Mr. de Young said that to accomplish this proposal for subdividing the property, the Planning Board would have to agree to a cluster as opposed to a conventional subdivision.  Before the Planning Board’s review could take place, the Village Board would have to give authorization to the Planning Board to entertain a cluster subdivision. Mr. de Young said that in 1985 the Planning Board approved two similar cluster subdivisions across the street from the subject parcel.  Mr. de Young showed the Planning Board photographs of the houses and said that each of the two houses contains two single-family homes.  Mr. de Young distributed to the board members the minutes of the August 6, 1985 meeting at which meeting these two cluster subdivisions were approved.  Mr. de Young referred the Planning Board to the paragraph on the first page of the 1985 minutes that cites a resolution adopted by the Village Board in October 1984 giving the Planning Board the power to consider a cluster subdivision.   

Mr. de Young said that, in order to move forward, the Applicant must, first, prove to the Planning Board that a conventional subdivision could be accomplished on this lot. Mr. de Young said that they have produced a plan that shows that a conventional subdivision could be done.  Mr. de Young noted that with the cluster layout, more open space could be preserved.  They would be able to preserve 12,000 square feet of open space as opposed to 5,000 square feet in a conventional layout.  Mr. de Young said that, if they were to move forward with a conventional subdivision layout, trees would have to be removed and the houses would have to be moved farther back on the property to meet the “mean lot width.”  

Mr. de Young noted that they would not be proposing any changes to the existing two-family structure.  The common property line would go through the middle of the structure; a party wall resolution would be filed with the County Clerk.  

Chairman Kehoe said that just as this request for a cluster subdivision seemed odd to him back in November 2008, it still seems odd to him. Chairman Kehoe said that his “day job” is as a planner for the Town of Cortlandt. The Town deals a lot with cluster subdivisions. Chairman Kehoe noted that, generally speaking, a cluster subdivision involves large parcels of land; an important feature/characteristic of a cluster as opposed to a conventional subdivision is the (further) protection of environmental resources such as wetlands areas and steep slopes. Chairman Kehoe questioned if the board would be setting an undesirable precedent by approving this cluster subdivision. He said that he does not know if this is a real concern. Mr. de Young noted that the subject lot is unusually large for the zoning district in which it is located.  He would think that approving this subdivision as a cluster would not set a precedent.  Mr. de Young suggested that the Planning Board could make a restricted development area in the rear so that the land could remain open space. Another positive environmental feature of this cluster is that the existing structure would remain.  A conventional subdivision would require the demolition of the existing structure and the construction of two new homes.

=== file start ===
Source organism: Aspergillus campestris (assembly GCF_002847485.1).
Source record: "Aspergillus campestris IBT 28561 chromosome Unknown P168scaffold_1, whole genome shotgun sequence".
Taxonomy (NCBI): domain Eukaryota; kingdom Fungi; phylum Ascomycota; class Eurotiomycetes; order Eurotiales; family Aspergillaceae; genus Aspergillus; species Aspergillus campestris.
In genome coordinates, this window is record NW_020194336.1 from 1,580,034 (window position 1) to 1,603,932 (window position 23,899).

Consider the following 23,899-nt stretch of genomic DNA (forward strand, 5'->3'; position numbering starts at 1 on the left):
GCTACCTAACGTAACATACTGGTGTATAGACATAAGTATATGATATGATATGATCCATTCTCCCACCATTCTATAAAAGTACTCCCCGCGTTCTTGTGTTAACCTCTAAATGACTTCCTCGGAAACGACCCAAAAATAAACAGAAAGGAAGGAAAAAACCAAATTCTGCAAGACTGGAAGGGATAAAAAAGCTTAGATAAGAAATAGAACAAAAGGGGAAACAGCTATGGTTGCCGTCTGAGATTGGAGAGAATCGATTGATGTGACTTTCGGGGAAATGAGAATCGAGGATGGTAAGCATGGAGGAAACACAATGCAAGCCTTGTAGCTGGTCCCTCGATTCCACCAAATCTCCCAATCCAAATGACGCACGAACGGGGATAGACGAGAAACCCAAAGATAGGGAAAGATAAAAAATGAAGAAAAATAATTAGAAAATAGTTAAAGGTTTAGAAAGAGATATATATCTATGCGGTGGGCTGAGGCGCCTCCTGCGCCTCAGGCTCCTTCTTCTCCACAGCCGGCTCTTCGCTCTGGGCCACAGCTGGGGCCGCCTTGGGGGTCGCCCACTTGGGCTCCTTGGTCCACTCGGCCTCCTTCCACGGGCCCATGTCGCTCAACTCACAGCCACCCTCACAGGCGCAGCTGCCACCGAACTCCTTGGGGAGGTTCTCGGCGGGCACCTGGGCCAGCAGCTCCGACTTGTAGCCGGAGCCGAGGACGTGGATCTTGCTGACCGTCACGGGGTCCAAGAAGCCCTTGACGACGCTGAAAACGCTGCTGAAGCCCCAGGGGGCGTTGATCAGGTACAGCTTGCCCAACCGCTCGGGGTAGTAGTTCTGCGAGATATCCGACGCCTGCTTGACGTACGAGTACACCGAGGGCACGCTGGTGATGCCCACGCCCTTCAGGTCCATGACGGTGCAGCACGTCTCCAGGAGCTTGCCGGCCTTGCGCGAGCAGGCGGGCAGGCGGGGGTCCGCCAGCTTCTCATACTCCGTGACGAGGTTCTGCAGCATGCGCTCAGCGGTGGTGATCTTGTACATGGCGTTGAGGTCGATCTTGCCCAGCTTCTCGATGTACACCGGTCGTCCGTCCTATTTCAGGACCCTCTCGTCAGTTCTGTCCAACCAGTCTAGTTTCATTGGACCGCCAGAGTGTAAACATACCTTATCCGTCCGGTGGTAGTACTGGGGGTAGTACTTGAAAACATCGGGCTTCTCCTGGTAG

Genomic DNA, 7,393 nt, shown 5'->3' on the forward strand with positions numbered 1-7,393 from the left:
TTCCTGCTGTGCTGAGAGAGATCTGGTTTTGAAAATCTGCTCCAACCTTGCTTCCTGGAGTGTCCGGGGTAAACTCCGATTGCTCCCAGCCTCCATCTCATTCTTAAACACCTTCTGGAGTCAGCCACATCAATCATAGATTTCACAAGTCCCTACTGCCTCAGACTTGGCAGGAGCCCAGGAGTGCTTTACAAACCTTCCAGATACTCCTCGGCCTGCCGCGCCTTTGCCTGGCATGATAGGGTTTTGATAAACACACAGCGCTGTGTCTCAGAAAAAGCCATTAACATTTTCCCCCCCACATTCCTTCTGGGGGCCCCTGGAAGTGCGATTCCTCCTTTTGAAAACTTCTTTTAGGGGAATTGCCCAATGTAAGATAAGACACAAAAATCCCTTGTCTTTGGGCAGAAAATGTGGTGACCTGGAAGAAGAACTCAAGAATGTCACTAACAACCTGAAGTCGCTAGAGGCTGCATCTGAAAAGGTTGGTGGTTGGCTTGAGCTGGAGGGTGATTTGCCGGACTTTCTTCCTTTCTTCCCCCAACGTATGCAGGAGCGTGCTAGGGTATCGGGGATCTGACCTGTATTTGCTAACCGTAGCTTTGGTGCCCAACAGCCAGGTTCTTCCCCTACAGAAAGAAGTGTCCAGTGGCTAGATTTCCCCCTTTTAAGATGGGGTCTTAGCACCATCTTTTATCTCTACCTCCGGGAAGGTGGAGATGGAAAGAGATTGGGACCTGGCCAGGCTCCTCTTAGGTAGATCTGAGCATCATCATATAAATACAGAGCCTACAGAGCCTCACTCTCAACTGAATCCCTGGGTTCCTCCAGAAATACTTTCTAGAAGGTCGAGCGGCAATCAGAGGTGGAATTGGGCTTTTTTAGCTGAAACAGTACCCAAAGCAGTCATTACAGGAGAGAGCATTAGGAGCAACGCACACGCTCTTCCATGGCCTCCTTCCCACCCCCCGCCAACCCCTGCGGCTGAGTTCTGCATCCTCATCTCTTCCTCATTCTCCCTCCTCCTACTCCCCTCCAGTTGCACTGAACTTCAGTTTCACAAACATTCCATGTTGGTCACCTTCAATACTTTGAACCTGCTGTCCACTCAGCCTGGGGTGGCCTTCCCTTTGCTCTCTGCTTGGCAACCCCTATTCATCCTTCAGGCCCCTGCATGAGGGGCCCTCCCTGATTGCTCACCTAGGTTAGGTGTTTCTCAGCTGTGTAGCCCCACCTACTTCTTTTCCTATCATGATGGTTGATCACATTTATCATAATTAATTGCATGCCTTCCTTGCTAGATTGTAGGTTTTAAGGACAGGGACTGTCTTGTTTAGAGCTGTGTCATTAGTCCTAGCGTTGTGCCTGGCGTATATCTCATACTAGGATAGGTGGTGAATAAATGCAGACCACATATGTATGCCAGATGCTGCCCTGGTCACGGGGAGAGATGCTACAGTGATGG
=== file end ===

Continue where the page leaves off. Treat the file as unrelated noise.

Mr. Luntz asked where the “mean lot width” line is on the plan, to which Mr. Merritts pointed out this line and also showed the board members the area at the rear of the property that would constitute the restricted development area.   

Ms. Allen asked when the house currently on the property was built, to which Mr. Merritts said that he thinks it was built in the 1960’s.  

Mr. Merritts referred to the color photograph showing the wooden fence in the back yard of the subject property and noted that this fence serves to separate the patio areas used by the current tenants.

Mr. Luntz said that from a financial standpoint an advantage for the Applicant is that the Applicant would have the ability to sell each half of the house as opposed to renting each half.  Mr. de Young said that selling these properties would (also) be good for the Village because people tend to take better care of a property if they own it.

Chairman Kehoe asked if a two-family house is permitted in this zoning district, to which the Village Engineer said that it is.

Chairman Kehoe asked what the sizes of the two separate dwellings would be, to which Mr. Merritts replied that the dwelling on the left is 2,000 square feet in size and has four bedrooms; the dwelling on the right is 1,800 square feet in size and has three bedrooms.  Mr. Merritts said that when they purchased the house three years ago, they built a party wall down the center all the way up to the roof.  It had been a one-family house.  

Mr. Luntz asked Mr. Merritts if he is proposing to remove the asphalt parking area at the front left of the property, to which Mr. Merritts said that, indeed, he is.  He would clean up the front and make it look like two separate homes. Mr. Merritts noted that the dwelling on the right does not have a garage; as part of the project, he would install a driveway on the right side of the property.  

The Village Engineer asked what depth of the rear yard would be left outside of the restricted (open space) area, to which Mr. Merritts said that the back yard for each single-family dwelling would be 35 feet in length; the open space area would be beyond the back yard.

Chairman Kehoe noted that if the Planning Board were to agree to consider the cluster subdivision, the Planning Board would write a memorandum to that effect to the Village Board. The Planning Board would ask the Village Board for authorization to entertain a cluster subdivision. The Village Engineer suggested that the Planning Board might want to consider going on a site visit first.  The Planning Board could, then, include in the memorandum to the Village Board any recommendations on the cluster subdivision that they might have.  The Village Engineer noted that before the Village Board could authorize the Planning Board to entertain this application, the Village Board would have to pass a cluster subdivision local law. Mr. de Young suggested that, perhaps, the Applicant could go before the Planning Board and Village Board simultaneously. Chairman Kehoe noted that there would be public hearings held for both (i.e., passing of the local law and approval of the cluster subdivision).